January 10, 2011
US Ambassador Summoned Over Icelandic Wikileaks Probe
The North Atlantic nation of Iceland has formally asked the American Ambassador to Iceland, Luis E. Arreaga, to answer questions as to why US investigators are attempting to access the private details of the online activity of an Icelandic lawmaker.
Building a case against Wikileaks by the US Justice Department, a court order was obtained to examine records and data posted on Twitter Inc. by Icelandic parliamentarian Birgitta Jonsdottir who sits on the country's Foreign Affairs Committee.
"This is even more serious when put (in) perspective and concerns freedom of speech and people's freedom in general," he added.
US officials say the disclosures have damaged international diplomacy and put the safety of informants and foreign human rights activists at risk. Wikileaks has dismissed the claims, but Washington officials has been trying to find a way to prosecute the group and its leader, Julian Assange, who is currently in England.
A court order unsealed earlier this week revealed that American authorities had gone to court to seek data from Twitter about Assange, Jonsdottir, and others either known or suspected to have interacted with Wikileaks. It is suspected that other companies "” such as Facebook Inc., Google Inc., and the eBay Inc.-owned Internet communications company Skype "” have also been secretly asked to hand over their personal data.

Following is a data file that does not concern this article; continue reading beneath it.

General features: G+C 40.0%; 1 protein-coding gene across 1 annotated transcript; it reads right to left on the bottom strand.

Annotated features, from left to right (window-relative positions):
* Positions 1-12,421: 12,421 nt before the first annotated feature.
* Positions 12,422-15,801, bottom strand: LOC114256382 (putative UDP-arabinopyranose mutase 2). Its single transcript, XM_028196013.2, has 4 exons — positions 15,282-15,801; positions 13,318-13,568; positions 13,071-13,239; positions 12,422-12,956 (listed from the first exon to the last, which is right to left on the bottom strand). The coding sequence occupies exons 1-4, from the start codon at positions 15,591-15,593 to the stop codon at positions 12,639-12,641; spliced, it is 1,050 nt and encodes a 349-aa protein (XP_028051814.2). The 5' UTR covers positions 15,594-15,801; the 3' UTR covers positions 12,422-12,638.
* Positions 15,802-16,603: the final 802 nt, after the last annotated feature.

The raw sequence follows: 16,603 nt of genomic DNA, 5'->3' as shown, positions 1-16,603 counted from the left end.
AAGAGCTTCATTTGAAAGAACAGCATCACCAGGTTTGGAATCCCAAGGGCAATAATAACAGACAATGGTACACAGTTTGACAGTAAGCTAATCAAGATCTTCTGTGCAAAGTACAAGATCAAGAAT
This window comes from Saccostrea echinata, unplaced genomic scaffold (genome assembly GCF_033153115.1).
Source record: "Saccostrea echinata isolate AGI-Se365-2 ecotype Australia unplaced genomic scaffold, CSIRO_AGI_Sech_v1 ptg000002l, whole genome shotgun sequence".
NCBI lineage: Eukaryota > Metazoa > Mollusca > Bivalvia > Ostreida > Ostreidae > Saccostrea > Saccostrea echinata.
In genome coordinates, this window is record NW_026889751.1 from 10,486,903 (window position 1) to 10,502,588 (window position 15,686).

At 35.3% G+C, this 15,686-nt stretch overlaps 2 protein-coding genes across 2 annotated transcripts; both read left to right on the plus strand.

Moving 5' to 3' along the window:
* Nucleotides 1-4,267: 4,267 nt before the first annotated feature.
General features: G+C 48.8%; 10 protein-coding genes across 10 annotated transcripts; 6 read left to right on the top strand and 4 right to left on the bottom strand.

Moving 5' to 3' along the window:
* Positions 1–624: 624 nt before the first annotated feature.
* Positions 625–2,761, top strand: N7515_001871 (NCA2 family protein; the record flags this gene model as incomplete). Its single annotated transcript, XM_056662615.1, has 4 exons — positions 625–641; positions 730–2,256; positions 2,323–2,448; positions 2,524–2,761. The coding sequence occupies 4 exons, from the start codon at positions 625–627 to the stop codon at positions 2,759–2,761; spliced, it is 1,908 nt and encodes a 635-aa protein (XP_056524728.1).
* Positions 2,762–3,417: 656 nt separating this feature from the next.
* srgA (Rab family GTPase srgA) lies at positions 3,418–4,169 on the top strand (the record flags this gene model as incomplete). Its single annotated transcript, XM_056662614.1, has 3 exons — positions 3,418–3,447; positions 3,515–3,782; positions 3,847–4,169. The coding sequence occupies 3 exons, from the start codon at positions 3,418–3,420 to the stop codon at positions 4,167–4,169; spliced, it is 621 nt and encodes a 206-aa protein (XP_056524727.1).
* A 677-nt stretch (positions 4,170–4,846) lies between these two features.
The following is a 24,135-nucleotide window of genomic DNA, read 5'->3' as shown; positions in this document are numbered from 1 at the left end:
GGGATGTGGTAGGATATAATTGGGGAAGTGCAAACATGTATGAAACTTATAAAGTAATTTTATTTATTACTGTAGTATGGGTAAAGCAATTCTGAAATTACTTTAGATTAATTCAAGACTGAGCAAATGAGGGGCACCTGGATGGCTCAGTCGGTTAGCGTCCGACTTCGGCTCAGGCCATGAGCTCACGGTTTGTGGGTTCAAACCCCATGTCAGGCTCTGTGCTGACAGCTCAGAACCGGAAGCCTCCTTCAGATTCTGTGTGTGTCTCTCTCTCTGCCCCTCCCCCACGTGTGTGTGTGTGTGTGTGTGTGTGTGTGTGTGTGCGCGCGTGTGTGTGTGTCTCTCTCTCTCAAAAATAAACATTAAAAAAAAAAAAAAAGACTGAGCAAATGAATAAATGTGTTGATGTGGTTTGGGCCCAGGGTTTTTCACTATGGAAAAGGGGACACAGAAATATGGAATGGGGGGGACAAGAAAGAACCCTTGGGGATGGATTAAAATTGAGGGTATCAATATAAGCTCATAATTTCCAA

Jonsdottir is a former Wikileaks collaborator also known for her work on Iceland's media initiative, which aims to turn the island nation into a free speech haven.
Jonsdottir told The Associated Press she was too overwhelmed to comment Sunday, but in a recent post to Twitter, she said she was talking with American lawyers about how to beat the order "” and was drumming up support in Iceland as well.
US Ambassador Luis E. Arreaga has been summoned for a meeting at Iceland's Foreign Ministry to discuss the issue, Foreign Ministry spokeswoman Urdur Gunnarsdottir said Sunday. It was not clear when the meeting was taking place but the US Embassy in Reykjavik said no one there would be available for comment until Monday.
The growing diplomatic struggle shows some of the issues American prosecutors face as they weigh whether to bring charges against Wikileaks, an international, tech-savvy operation that has angered and embarrassed the US government with several series of leaks of classified information.
Recently thousands of secret State Department cables saw US diplomats being ordered to gather the DNA and fingerprints of their international counterparts, captured back room dealing over issues such as Guantanamo and rendition, and publicized unflattering assessments of friends and foes alike.
Assange and Jonsdottir have promised to fight the court order.
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